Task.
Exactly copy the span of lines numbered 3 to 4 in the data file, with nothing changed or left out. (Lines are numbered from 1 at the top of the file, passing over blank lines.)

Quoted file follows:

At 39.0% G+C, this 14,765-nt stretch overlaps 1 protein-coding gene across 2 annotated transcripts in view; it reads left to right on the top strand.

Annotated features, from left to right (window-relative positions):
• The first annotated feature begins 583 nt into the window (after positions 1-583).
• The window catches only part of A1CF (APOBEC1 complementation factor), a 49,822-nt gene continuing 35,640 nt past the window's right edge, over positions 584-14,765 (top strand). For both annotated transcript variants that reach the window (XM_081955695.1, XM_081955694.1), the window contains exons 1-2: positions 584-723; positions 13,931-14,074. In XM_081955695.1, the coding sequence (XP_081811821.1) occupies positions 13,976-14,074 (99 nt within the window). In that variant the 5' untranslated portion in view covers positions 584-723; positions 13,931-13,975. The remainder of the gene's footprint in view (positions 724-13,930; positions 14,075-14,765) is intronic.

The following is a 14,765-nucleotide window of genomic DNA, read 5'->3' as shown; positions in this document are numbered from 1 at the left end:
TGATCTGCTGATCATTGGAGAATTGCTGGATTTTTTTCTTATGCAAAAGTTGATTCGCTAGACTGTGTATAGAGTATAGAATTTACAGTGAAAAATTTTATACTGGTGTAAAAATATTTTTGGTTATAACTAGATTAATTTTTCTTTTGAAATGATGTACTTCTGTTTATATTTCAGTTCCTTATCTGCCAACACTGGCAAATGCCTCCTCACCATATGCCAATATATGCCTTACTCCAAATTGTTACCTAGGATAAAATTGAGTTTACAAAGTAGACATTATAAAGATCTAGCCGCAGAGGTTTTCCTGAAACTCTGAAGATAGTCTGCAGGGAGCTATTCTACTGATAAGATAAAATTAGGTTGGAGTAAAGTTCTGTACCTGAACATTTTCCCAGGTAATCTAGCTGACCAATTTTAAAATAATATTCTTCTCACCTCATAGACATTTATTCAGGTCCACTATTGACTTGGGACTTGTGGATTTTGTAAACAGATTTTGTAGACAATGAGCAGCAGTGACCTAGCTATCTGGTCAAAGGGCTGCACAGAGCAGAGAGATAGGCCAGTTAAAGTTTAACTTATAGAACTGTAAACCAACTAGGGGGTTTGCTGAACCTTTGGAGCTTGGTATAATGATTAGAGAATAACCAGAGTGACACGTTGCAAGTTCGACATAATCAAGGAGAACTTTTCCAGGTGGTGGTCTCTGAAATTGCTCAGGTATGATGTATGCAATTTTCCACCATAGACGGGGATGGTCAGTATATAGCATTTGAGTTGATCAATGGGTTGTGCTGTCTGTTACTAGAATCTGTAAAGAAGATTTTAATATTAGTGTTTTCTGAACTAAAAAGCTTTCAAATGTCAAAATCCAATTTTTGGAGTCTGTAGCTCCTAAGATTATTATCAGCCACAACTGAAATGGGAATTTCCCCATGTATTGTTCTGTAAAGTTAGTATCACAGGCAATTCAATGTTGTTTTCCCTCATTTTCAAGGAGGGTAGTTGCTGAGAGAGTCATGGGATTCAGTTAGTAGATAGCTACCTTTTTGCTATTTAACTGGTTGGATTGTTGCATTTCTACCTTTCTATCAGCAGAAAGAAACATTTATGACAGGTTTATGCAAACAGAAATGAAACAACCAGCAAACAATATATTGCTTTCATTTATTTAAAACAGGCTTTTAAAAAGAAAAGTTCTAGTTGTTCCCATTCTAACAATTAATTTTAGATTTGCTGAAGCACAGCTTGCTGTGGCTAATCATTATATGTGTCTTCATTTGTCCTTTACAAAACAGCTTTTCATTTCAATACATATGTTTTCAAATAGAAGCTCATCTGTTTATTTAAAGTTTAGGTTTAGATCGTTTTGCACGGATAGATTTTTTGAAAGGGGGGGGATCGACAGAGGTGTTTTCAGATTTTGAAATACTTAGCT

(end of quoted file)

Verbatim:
• The first annotated feature begins 583 nt into the window (after positions 1-583).
• The window catches only part of A1CF (APOBEC1 complementation factor), a 49,822-nt gene continuing 35,640 nt past the window's right edge, over positions 584-14,765 (top strand). For both annotated transcript variants that reach the window (XM_081955695.1, XM_081955694.1), the window contains exons 1-2: positions 584-723; positions 13,931-14,074. In XM_081955695.1, the coding sequence (XP_081811821.1) occupies positions 13,976-14,074 (99 nt within the window). In that variant the 5' untranslated portion in view covers positions 584-723; positions 13,931-13,975. The remainder of the gene's footprint in view (positions 724-13,930; positions 14,075-14,765) is intronic.